Afghan police took up positions in Pul-i-Alam as militants attacked buildings
Taliban militants have attacked official buildings in eastern Afghanistan, firing rockets at a police headquarters and government offices.
Five Afghan police were reportedly killed and 26 others hurt as six gunmen fired grenades inside Pul-i-Alam.
Part of the city, capital of Logar province, was said to have been evacuated as military helicopters flew overhead and fired on the insurgents.
The attack comes 10 days before nationwide elections in Afghanistan.
The Taliban have vowed to disrupt the elections and have stepped up attacks in recent weeks.
US and UK forces are currently engaged in a major offensive against Taliban militants in the south of the country.
High casualty levels among the international coalition and reports of escalating violence have raised concerns in Washington and London.
The US commander in Afghanistan, Gen Stanley McChrystal, described the Taliban as "a very aggressive enemy" in a newspaper interview published on Monday.
Eyewitnesses in Pul-i-Alam said insurgents took up positions in an unfinished tower block and fired rockets into government compounds in the city, which is close to the capital, Kabul.
Two rockets were reported to have hit the headquarters of the city's chief of police, while four hit the governor's compound.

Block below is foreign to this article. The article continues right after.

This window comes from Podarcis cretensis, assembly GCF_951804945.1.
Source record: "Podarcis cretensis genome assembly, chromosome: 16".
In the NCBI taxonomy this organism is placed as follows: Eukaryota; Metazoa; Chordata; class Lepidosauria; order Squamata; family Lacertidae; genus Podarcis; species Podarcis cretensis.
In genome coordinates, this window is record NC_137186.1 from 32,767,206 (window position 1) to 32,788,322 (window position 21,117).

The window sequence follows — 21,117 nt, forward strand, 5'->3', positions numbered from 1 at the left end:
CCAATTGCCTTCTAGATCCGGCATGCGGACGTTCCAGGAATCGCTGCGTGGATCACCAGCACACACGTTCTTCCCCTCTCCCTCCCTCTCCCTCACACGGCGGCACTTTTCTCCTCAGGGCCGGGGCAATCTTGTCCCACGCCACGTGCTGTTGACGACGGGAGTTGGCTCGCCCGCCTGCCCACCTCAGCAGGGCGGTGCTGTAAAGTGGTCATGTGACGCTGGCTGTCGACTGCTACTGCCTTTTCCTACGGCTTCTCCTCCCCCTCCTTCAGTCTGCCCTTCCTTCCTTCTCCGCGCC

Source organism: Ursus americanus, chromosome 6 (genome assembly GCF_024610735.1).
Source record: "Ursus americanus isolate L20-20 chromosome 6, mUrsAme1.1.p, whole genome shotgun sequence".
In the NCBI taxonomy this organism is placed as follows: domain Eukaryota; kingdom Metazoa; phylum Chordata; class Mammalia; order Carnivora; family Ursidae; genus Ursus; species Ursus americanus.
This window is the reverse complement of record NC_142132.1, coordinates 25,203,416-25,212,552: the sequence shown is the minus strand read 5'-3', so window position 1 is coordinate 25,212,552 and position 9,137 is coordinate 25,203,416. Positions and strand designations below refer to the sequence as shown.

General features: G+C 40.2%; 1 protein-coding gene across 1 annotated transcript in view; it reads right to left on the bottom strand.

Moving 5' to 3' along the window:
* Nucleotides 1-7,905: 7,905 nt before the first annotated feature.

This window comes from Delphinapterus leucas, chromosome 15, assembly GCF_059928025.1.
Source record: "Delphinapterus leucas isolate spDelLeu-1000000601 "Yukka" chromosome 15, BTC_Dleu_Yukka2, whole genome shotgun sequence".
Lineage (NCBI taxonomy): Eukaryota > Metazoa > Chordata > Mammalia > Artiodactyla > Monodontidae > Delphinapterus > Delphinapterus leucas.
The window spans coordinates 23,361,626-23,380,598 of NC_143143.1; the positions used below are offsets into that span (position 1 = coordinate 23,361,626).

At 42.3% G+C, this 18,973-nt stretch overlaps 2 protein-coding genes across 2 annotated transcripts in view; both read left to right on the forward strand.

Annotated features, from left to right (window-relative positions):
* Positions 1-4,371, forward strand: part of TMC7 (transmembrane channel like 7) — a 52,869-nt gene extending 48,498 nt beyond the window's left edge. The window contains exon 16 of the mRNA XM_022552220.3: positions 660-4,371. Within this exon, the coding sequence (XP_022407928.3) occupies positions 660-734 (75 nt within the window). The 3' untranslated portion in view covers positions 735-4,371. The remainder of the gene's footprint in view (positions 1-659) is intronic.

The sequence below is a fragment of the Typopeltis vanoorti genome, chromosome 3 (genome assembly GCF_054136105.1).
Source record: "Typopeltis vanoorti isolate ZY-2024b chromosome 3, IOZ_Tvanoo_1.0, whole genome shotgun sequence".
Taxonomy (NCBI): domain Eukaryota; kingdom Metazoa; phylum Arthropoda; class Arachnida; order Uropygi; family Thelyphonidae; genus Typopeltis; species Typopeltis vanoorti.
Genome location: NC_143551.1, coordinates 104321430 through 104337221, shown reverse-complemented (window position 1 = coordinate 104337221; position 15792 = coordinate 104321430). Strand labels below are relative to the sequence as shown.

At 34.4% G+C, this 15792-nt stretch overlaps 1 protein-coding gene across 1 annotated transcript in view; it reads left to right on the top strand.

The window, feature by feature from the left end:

"The governor's building came under rocket attack from close range," local government spokesman Din Mohammad Darwish told AFP news agency.
"The rockets hit the building and partially damaged the building. The governor was having lunch and no-one was killed or wounded," he added.
Mr Darwish said attackers inside the buildings had been surrounded by the security forces. There were also reports of coalition helicopters involved in the fight.
A Taliban spokesman, Zabiullah Mujahid, claimed responsibility for the attack in Logar. He said that six fighters entered the buildings wearing explosive vests.
The attack in Logar was the latest in a series of similar co-ordinated attacks on provincial cities in recent months.
In July five people were killed in a series of strikes in eastern Afghanistan. This came after simultaneous assaults on government buildings in the city of Khost, also in eastern Afghanistan.
The BBC's Martin Patience in Kabul says that such attacks on provincial government compounds are designed to weaken the authority of the Afghan government.
The Taliban target provincial headquarters because they are not guarded as closely as institutions in Kabul, our correspondent says.
The significance of this attack is that it took place so close to the Afghan capital just days ahead of presidential elections.
Violence across the country has escalated in the run-up to presidential and provincial council polls on 20 August.
Speaking to the Wall Street Journal, Gen McChrystal - who is to present a major strategic review of the conflict to the US Congress this month - admitted US and international forces were facing a tough period in Afghanistan.
"We've got to stop their momentum, stop their initiative. It's hard work," he said.
On Sunday US National Security Adviser James Jones defended the US approach in Afghanistan, telling TV interviewers the developing strategy in the country was new and a system to judge progress was still being put in place.